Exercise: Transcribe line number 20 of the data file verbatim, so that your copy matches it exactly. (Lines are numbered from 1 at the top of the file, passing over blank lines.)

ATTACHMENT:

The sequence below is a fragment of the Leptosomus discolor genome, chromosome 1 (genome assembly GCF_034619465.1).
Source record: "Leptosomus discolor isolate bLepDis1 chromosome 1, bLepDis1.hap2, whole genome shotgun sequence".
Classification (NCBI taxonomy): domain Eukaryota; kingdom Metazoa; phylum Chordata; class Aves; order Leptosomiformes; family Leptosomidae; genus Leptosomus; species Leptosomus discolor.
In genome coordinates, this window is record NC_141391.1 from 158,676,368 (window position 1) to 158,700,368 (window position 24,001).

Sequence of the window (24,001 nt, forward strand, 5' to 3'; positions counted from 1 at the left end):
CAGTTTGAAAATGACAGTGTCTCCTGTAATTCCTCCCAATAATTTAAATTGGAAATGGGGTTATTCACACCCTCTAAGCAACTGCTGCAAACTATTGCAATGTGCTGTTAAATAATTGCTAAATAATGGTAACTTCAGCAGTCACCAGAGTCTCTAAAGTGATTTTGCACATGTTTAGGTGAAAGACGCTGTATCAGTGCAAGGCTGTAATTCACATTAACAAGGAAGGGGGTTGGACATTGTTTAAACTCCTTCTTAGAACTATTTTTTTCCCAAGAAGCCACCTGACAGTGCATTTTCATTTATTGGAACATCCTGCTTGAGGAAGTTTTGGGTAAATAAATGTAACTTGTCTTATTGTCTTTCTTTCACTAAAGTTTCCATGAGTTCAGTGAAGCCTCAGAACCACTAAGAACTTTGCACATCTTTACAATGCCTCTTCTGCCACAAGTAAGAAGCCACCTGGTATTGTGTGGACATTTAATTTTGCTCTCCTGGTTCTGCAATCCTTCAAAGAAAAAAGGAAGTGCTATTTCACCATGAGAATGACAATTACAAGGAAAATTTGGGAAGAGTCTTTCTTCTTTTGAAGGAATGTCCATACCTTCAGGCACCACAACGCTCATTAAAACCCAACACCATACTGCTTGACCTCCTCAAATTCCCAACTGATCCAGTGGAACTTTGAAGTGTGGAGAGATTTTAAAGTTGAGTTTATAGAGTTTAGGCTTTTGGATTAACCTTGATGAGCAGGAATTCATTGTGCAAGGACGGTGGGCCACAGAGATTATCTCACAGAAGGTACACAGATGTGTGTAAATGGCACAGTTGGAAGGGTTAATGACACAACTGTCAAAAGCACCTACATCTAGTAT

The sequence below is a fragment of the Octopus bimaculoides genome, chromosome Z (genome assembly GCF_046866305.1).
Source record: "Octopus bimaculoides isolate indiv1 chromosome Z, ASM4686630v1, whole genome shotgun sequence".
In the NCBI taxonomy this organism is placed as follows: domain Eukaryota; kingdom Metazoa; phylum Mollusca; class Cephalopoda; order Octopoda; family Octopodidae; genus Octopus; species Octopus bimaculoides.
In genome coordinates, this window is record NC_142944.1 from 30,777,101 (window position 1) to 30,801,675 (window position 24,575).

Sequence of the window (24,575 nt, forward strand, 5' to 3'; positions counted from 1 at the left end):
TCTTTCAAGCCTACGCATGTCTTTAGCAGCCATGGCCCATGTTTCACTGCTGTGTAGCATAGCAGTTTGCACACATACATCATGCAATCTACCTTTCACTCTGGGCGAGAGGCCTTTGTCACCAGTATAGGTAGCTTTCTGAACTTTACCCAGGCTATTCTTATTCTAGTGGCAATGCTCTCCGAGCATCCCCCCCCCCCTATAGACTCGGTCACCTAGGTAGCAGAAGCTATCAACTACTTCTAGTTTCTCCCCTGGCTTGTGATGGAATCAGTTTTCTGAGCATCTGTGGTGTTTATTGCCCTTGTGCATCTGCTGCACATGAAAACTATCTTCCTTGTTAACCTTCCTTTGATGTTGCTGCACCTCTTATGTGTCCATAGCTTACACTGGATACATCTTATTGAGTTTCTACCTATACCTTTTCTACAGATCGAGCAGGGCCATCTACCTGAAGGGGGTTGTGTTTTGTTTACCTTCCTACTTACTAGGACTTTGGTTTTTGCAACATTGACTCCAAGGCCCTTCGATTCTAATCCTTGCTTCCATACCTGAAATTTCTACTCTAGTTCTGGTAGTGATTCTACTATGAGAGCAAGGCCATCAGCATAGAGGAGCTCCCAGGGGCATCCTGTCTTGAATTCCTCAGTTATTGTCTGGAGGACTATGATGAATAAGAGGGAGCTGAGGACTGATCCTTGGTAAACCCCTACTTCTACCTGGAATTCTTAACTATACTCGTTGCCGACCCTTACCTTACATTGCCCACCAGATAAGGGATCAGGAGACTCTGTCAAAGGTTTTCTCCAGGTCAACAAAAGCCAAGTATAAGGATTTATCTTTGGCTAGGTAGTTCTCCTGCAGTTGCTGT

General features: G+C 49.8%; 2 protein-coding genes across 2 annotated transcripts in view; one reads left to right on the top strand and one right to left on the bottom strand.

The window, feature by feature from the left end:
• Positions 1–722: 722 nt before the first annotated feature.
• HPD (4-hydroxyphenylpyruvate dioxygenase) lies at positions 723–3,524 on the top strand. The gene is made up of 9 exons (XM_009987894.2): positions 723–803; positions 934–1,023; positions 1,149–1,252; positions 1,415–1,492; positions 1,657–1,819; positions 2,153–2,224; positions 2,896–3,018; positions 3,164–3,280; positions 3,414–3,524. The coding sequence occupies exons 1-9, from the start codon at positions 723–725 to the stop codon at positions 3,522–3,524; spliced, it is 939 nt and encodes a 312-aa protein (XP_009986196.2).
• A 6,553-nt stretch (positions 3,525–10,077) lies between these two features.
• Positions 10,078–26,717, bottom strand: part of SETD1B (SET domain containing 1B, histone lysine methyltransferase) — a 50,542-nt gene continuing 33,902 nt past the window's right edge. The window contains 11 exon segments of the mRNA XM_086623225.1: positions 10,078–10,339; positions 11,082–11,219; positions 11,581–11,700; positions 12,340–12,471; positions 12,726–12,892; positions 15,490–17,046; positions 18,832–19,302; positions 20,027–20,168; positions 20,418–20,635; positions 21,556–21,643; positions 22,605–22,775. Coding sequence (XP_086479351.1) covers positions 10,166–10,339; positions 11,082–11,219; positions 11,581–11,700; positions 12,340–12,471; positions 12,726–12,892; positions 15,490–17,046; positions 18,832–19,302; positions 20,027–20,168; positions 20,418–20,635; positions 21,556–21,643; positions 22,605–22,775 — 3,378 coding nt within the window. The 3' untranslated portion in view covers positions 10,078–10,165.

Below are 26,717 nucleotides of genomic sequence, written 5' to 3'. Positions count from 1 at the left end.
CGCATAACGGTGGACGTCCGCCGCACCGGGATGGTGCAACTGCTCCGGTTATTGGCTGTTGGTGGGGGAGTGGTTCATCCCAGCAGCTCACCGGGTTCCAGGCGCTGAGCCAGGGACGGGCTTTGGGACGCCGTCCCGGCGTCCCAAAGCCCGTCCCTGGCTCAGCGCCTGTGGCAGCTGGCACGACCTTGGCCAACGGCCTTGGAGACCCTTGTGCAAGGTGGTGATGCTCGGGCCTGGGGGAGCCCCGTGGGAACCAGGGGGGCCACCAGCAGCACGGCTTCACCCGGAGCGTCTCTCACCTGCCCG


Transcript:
CGCATAACGGTGGACGTCCGCCGCACCGGGATGGTGCAACTGCTCCGGTTATTGGCTGTTGGTGGGGGAGTGGTTCATCCCAGCAGCTCACCGGGTTCCAGGCGCTGAGCCAGGGACGGGCTTTGGGACGCCGTCCCGGCGTCCCAAAGCCCGTCCCTGGCTCAGCGCCTGTGGCAGCTGGCACGACCTTGGCCAACGGCCTTGGAGACCCTTGTGCAAGGTGGTGATGCTCGGGCCTGGGGGAGCCCCGTGGGAACCAGGGGGGCCACCAGCAGCACGGCTTCACCCGGAGCGTCTCTCACCTGCCCG